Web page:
I’m terrible at judging fights where it’s 90% even stand-up so I have no idea how I’d call this. Judges have it 30-27, 29-28 and 29-28 for Sean Sherk. Crowd don’t seem too happy with that for some reason, maybe Sherk’s still a heel in their eyes after the steroid debacle? I can’t see how you could say Griffin was robbed or anything so I don’t know why they’re booing like that.
Fight was great; fought at an insane pace throughout with both men landing some excellent combinations. Sherk looked better standing than I’d ever seen him before – though not having a huge reach disadvantage must’ve helped – and to knock a rising guy like Griffin down the ladder a bit is an excellent win for him. I don’t think Tyson lost much in the effort though as hey, he lost a close decision to a great fighter, maybe #2 or #3 in the world at 155lbs and looked good in doing so too. I would’ve liked to have seen more ground scrambles from such good wrestlers, but the sheer pace and amount of action means it’s a low end FOTYC in my book. Griffin gets back to his 2007 form after a couple of slower outings, and drags Sherk to probably the most exciting fight of his career, too. Don’t knock it!
A lot of fans, particularly in the online crowd, thought Werdum had been shafted out of a title shot when Brock Lesnar stepped in to fight Randy Couture, but let’s be fair – MMA is about selling tickets too and who would’ve paid to see Randy defend against Werdum? This, then, appeared on paper to be Zuffa’s way of throwing Werdum a bone while he waited for a title opportunity, as Dos Santos was a total unknown with a largely unimpressive record of 6-1. Impressive physique though and the word was that his boxing looked very crisp during pad sessions before the fight. Werdum here looks in terrible shape, like either he’s taken the fight very, very lightly, or he’s gone too far with his bulking up. He’s 256lbs for Christ’s sake! And a lot of that weight is not muscle.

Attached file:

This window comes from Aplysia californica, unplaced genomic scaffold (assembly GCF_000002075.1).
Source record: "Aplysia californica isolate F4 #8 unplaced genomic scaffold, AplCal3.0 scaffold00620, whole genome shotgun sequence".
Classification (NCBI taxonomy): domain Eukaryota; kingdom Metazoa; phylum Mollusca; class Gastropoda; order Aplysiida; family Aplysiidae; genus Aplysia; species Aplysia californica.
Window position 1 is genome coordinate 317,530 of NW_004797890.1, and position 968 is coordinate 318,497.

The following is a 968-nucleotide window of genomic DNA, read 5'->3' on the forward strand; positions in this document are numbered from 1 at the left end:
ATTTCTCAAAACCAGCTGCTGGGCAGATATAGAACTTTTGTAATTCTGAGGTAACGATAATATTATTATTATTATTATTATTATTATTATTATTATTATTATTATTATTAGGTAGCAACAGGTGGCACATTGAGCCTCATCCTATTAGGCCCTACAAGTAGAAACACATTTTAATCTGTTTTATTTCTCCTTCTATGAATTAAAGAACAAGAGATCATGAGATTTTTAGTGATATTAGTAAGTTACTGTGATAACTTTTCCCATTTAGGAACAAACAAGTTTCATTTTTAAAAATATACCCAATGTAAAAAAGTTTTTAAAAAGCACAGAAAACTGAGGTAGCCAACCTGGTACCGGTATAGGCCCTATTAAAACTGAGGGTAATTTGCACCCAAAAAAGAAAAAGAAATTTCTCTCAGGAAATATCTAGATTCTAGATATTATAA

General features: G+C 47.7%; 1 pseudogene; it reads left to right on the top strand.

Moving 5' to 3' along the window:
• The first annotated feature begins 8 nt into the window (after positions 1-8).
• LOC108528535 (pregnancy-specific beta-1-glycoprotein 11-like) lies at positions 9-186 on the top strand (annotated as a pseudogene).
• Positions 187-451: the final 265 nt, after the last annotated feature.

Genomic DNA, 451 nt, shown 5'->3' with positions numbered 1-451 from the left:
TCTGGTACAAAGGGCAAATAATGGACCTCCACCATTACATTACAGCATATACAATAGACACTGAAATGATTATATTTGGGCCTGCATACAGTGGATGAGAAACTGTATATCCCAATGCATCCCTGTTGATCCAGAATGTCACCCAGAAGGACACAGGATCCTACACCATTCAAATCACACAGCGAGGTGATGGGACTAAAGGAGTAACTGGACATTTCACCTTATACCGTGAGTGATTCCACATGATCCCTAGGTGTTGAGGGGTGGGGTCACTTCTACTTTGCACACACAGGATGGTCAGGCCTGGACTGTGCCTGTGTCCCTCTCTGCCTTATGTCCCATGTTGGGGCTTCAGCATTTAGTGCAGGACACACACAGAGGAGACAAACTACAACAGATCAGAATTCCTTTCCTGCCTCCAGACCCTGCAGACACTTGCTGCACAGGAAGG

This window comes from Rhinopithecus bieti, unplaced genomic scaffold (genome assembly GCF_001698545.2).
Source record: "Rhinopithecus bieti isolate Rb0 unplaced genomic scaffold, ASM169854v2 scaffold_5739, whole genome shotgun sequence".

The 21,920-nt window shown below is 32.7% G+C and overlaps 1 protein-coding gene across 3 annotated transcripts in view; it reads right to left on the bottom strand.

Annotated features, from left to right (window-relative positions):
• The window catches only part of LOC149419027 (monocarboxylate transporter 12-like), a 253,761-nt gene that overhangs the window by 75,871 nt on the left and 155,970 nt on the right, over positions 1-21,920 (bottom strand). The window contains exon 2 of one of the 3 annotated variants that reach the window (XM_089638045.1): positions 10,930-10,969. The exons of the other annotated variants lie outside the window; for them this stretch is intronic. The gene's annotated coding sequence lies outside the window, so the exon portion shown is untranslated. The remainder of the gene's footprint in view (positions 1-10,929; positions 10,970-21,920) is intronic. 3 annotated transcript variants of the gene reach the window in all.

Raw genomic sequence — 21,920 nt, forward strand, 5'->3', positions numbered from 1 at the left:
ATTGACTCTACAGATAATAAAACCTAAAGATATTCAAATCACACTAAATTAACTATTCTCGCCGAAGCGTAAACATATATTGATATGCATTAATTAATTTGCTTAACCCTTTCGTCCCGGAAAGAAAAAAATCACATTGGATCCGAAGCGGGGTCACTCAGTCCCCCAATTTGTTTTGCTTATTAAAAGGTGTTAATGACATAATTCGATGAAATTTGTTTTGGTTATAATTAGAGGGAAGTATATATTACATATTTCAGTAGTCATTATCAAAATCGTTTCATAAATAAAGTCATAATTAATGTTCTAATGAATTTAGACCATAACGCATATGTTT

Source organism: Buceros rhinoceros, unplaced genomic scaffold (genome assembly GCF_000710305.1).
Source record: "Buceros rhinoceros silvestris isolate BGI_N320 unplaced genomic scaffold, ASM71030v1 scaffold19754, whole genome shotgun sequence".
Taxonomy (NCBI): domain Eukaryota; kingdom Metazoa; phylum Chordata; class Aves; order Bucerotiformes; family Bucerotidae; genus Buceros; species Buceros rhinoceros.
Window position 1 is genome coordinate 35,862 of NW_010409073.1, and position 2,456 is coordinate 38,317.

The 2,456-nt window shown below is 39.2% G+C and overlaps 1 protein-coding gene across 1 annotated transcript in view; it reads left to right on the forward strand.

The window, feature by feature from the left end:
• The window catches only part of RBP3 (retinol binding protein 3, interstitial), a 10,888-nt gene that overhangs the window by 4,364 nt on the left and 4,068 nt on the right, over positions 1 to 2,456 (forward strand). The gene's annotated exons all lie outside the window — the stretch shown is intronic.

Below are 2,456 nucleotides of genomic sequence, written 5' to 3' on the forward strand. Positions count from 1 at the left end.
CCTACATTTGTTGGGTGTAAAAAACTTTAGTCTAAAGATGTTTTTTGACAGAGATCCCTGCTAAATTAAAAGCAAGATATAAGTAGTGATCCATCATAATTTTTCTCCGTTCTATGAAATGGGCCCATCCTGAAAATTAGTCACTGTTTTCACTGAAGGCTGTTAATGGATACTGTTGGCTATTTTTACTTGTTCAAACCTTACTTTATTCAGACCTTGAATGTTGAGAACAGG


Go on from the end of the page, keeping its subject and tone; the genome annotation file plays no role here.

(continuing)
They circle with some feeler strikes early and the announcers mention how much more natural Werdum looks with his stand-up now since he’s moved to Chute Boxe. Nice leg kick lands for Dos Santos though. Werdum ducks a right and gets a clinch, but Dos Santos quickly breaks off. Leg kick lands for Werdum and then he backs up, and suddenly Junior NAILS him with a HUGE UPPERCUT! Werdum folds up and Dos Santos closes things off with some punches on the ground. Unbelievable!
WOW. Replays show Werdum basically leaned down right into the uppercut, which hit him directly on the button and put him out probably before he even hit the deck. Huge, huge upset, as Werdum had been on a roll, beating Gonzaga and Vera, and Dos Santos was a complete unknown coming in. Just goes to show though, as Kevin Burns over Roan Carneiro did a few months prior, you cannot take *any* fight in the UFC lightly no matter how unknown the opponent is, as Joe Silva doesn’t bring in any dummies and there are no gimme fights. Still, arguably the biggest upset of the year off the top of my head and worse for Werdum it washed him right out of the UFC.
As I mentioned earlier this had been bumped up to the main card with the loss of Goran Reljic. Maynard had suddenly gone from prospect to contender with his dominating win over Frankie Edgar in April, which surprised some people (myself included) and despite Clementi coming in on a hot streak (six wins with four of them in the UFC) I was thinking that Maynard’s suffocating wrestling game and ever-improving stand-up would be too much for the veteran to handle.